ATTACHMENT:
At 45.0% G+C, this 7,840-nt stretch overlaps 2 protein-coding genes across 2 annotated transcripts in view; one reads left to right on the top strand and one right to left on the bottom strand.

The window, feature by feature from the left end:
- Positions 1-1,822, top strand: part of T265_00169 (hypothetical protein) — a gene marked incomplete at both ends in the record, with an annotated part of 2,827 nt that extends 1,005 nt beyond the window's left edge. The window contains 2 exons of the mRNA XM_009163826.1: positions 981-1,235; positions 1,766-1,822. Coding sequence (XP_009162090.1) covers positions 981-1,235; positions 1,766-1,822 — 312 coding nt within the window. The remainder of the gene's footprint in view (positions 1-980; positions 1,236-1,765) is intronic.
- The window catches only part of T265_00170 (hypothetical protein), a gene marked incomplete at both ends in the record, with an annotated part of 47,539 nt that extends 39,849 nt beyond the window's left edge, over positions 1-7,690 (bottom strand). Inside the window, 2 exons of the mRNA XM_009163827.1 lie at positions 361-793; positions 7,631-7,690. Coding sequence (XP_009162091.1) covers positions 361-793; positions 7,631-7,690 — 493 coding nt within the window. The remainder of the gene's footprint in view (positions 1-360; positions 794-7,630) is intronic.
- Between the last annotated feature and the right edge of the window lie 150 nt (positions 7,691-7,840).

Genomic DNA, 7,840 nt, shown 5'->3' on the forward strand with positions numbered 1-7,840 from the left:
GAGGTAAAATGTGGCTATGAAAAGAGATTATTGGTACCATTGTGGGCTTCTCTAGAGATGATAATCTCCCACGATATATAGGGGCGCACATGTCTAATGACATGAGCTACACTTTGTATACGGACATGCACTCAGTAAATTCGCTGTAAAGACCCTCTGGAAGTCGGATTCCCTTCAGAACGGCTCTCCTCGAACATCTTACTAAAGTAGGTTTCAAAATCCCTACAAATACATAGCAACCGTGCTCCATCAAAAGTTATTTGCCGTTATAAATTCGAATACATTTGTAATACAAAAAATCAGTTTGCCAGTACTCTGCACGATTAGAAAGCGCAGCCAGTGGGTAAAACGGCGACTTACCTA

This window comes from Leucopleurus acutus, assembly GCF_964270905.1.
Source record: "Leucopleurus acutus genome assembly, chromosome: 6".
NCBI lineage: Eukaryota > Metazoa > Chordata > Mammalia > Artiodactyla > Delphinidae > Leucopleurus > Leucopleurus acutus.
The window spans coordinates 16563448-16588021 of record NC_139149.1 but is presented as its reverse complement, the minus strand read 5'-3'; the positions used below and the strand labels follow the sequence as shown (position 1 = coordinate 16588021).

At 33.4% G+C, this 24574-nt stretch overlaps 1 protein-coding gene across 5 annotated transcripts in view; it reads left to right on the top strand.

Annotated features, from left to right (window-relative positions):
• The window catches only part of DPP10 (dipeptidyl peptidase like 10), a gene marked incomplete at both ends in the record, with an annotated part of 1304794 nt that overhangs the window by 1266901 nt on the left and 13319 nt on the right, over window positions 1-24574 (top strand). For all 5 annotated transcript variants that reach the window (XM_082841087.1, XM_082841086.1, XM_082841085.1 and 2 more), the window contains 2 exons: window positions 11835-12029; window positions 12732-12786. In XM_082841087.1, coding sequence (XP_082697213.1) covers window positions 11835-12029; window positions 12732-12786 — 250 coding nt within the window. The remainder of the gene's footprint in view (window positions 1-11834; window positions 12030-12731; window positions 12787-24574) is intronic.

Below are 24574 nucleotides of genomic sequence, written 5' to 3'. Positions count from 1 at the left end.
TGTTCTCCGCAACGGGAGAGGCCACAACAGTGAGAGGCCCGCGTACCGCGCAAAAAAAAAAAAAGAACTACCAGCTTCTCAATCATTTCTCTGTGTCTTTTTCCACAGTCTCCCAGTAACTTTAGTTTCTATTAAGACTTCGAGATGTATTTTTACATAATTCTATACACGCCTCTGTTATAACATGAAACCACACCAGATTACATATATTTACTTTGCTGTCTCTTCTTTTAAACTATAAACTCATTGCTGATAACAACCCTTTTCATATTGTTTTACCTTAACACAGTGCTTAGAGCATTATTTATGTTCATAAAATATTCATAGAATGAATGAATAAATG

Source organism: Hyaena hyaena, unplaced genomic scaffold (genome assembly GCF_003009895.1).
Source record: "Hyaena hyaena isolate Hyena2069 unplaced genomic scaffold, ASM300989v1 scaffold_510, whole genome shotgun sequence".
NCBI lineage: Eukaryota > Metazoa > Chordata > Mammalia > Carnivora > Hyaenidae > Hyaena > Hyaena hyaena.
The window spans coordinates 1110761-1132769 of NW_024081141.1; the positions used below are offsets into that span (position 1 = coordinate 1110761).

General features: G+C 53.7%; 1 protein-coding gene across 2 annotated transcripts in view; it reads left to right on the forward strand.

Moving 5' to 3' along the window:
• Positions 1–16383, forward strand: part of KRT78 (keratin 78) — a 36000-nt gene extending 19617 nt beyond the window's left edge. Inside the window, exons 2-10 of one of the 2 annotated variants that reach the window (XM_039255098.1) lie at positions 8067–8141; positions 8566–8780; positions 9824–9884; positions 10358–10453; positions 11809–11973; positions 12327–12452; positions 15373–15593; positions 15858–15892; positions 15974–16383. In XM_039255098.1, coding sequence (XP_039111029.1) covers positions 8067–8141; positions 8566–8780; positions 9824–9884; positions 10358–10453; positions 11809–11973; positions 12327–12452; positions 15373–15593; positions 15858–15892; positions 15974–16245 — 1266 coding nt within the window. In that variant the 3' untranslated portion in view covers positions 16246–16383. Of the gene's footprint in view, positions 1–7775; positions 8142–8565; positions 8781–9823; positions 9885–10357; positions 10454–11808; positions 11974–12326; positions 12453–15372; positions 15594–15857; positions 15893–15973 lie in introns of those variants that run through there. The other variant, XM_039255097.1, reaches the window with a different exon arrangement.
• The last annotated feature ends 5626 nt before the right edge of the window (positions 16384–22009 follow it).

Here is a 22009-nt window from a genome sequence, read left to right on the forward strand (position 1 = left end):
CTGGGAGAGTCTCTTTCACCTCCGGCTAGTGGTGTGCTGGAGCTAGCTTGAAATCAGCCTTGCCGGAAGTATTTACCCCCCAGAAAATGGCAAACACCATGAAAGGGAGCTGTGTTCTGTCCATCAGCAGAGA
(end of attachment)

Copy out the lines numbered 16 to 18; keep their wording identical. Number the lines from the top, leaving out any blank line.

TGTTCTCCGCAACGGGAGAGGCCACAACAGTGAGAGGCCCGCGTACCGCGCAAAAAAAAAAAAAGAACTACCAGCTTCTCAATCATTTCTCTGTGTCTTTTTCCACAGTCTCCCAGTAACTTTAGTTTCTATTAAGACTTCGAGATGTATTTTTACATAATTCTATACACGCCTCTGTTATAACATGAAACCACACCAGATTACATATATTTACTTTGCTGTCTCTTCTTTTAAACTATAAACTCATTGCTGATAACAACCCTTTTCATATTGTTTTACCTTAACACAGTGCTTAGAGCATTATTTATGTTCATAAAATATTCATAGAATGAATGAATAAATG

Source organism: Hyaena hyaena, unplaced genomic scaffold (genome assembly GCF_003009895.1).
Source record: "Hyaena hyaena isolate Hyena2069 unplaced genomic scaffold, ASM300989v1 scaffold_510, whole genome shotgun sequence".